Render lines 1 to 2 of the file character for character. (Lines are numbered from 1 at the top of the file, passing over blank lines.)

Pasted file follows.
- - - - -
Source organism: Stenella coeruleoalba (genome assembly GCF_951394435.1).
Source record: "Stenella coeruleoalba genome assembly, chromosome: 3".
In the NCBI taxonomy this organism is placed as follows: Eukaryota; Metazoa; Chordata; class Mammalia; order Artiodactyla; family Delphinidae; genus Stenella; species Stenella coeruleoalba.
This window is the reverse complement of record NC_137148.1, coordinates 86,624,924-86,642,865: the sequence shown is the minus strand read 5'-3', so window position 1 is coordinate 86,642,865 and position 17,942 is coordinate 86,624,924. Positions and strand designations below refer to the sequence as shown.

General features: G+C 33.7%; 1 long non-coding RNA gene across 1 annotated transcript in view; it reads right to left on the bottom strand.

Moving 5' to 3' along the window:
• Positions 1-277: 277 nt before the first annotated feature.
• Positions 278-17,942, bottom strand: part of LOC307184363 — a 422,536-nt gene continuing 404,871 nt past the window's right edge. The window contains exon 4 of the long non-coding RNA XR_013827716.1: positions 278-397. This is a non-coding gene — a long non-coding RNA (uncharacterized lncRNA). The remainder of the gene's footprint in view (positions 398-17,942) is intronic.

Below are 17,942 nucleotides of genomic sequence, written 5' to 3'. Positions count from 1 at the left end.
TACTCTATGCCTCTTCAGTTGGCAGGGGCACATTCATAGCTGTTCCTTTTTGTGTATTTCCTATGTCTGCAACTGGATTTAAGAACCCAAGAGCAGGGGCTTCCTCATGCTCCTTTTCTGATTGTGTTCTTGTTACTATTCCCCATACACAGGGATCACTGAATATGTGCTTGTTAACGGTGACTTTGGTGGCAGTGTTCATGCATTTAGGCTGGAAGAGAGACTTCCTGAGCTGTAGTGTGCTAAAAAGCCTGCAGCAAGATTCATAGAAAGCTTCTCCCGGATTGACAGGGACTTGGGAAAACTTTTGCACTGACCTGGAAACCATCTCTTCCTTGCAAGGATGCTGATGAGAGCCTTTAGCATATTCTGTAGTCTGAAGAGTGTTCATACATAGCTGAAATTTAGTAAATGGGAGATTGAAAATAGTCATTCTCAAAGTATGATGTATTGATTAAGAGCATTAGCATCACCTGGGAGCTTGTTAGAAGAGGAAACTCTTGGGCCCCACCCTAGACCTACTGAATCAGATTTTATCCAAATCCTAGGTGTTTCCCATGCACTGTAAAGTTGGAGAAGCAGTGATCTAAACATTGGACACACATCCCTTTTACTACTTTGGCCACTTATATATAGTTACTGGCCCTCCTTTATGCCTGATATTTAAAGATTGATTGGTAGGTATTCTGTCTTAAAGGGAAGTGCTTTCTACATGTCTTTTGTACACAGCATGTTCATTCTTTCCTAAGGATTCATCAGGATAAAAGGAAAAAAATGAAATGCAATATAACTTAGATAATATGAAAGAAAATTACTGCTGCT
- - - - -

Source organism: Stenella coeruleoalba (genome assembly GCF_951394435.1).
Source record: "Stenella coeruleoalba genome assembly, chromosome: 3".